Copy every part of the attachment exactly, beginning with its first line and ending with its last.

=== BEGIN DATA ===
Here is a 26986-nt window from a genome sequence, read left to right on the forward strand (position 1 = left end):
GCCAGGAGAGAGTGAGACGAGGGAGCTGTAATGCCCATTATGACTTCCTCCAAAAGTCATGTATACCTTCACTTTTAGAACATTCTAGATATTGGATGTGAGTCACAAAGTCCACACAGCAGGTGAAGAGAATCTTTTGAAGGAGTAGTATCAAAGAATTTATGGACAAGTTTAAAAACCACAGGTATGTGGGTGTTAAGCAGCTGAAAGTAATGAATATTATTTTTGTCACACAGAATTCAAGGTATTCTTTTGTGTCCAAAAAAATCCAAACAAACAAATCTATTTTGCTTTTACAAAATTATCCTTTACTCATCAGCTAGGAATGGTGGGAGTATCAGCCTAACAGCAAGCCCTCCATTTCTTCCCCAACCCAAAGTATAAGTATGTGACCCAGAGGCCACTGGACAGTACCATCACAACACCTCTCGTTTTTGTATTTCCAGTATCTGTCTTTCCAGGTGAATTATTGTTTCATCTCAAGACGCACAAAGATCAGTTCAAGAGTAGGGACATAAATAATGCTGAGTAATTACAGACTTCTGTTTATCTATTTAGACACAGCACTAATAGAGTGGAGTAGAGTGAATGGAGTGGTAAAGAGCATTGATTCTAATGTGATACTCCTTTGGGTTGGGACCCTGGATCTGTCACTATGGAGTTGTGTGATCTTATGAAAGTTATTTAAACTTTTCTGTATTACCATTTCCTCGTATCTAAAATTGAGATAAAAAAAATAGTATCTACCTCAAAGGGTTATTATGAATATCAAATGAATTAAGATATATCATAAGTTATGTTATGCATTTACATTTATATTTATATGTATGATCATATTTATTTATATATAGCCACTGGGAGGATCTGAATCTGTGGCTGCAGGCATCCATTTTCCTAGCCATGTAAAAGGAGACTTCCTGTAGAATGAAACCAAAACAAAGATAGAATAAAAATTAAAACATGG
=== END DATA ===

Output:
Here is a 26986-nt window from a genome sequence, read left to right on the forward strand (position 1 = left end):
GCCAGGAGAGAGTGAGACGAGGGAGCTGTAATGCCCATTATGACTTCCTCCAAAAGTCATGTATACCTTCACTTTTAGAACATTCTAGATATTGGATGTGAGTCACAAAGTCCACACAGCAGGTGAAGAGAATCTTTTGAAGGAGTAGTATCAAAGAATTTATGGACAAGTTTAAAAACCACAGGTATGTGGGTGTTAAGCAGCTGAAAGTAATGAATATTATTTTTGTCACACAGAATTCAAGGTATTCTTTTGTGTCCAAAAAAATCCAAACAAACAAATCTATTTTGCTTTTACAAAATTATCCTTTACTCATCAGCTAGGAATGGTGGGAGTATCAGCCTAACAGCAAGCCCTCCATTTCTTCCCCAACCCAAAGTATAAGTATGTGACCCAGAGGCCACTGGACAGTACCATCACAACACCTCTCGTTTTTGTATTTCCAGTATCTGTCTTTCCAGGTGAATTATTGTTTCATCTCAAGACGCACAAAGATCAGTTCAAGAGTAGGGACATAAATAATGCTGAGTAATTACAGACTTCTGTTTATCTATTTAGACACAGCACTAATAGAGTGGAGTAGAGTGAATGGAGTGGTAAAGAGCATTGATTCTAATGTGATACTCCTTTGGGTTGGGACCCTGGATCTGTCACTATGGAGTTGTGTGATCTTATGAAAGTTATTTAAACTTTTCTGTATTACCATTTCCTCGTATCTAAAATTGAGATAAAAAAAATAGTATCTACCTCAAAGGGTTATTATGAATATCAAATGAATTAAGATATATCATAAGTTATGTTATGCATTTACATTTATATTTATATGTATGATCATATTTATTTATATATAGCCACTGGGAGGATCTGAATCTGTGGCTGCAGGCATCCATTTTCCTAGCCATGTAAAAGGAGACTTCCTGTAGAATGAAACCAAAACAAAGATAGAATAAAAATTAAAACATGG